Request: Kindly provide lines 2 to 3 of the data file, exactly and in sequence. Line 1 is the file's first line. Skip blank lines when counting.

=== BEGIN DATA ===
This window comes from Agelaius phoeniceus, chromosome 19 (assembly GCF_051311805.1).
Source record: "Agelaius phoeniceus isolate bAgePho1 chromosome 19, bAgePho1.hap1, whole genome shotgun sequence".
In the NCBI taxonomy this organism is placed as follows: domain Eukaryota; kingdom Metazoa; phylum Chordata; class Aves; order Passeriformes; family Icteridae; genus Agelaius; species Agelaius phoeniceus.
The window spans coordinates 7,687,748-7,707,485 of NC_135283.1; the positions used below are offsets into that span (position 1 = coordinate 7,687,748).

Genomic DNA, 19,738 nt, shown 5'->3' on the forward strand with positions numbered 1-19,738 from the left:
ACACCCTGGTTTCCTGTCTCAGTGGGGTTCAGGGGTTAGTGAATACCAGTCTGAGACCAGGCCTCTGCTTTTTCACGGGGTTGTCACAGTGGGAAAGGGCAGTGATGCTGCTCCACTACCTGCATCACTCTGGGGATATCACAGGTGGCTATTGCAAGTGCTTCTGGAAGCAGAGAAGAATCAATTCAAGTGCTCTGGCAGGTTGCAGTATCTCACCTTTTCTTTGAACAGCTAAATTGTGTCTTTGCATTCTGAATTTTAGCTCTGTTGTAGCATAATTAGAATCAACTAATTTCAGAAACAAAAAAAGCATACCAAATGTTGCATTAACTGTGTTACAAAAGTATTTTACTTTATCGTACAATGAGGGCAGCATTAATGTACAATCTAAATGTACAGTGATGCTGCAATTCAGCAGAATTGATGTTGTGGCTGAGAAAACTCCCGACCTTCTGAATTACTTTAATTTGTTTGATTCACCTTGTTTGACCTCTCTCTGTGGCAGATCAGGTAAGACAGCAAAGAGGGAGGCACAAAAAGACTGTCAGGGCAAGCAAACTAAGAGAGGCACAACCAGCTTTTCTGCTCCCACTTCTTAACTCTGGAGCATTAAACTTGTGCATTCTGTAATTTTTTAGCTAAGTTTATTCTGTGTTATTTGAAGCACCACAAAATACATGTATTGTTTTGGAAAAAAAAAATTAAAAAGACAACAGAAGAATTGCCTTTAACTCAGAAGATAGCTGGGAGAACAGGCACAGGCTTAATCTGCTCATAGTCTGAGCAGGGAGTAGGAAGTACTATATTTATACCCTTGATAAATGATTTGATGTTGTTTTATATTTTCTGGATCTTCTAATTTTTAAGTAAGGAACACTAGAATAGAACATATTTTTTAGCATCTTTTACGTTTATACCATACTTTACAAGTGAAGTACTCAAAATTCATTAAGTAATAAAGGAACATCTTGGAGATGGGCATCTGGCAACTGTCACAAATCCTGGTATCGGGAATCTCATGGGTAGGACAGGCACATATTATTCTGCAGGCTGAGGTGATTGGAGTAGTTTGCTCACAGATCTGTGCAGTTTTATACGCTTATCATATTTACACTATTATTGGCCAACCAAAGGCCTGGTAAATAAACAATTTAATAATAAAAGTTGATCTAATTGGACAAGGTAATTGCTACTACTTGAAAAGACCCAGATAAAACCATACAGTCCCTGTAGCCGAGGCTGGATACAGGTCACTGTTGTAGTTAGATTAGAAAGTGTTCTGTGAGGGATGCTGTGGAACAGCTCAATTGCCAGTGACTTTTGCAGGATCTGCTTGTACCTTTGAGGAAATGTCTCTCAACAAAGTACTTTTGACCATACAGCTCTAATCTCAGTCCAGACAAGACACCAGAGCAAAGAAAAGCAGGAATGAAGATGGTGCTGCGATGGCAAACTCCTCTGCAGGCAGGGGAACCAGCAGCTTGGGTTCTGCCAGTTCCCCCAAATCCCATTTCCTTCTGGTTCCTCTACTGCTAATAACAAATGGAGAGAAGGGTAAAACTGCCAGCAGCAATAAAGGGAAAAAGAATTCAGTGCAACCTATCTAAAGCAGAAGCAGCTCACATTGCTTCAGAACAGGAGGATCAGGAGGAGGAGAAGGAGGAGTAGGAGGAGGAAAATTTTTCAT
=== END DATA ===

Source record: "Agelaius phoeniceus isolate bAgePho1 chromosome 19, bAgePho1.hap1, whole genome shotgun sequence".
In the NCBI taxonomy this organism is placed as follows: domain Eukaryota; kingdom Metazoa; phylum Chordata; class Aves; order Passeriformes; family Icteridae; genus Agelaius; species Agelaius phoeniceus.